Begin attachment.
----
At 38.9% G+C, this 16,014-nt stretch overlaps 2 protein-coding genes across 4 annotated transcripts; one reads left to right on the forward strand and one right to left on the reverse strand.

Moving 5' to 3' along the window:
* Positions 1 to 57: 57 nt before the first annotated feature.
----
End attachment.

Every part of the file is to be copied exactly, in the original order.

At 38.9% G+C, this 16,014-nt stretch overlaps 2 protein-coding genes across 4 annotated transcripts; one reads left to right on the forward strand and one right to left on the reverse strand.

Moving 5' to 3' along the window:
* Positions 1 to 57: 57 nt before the first annotated feature.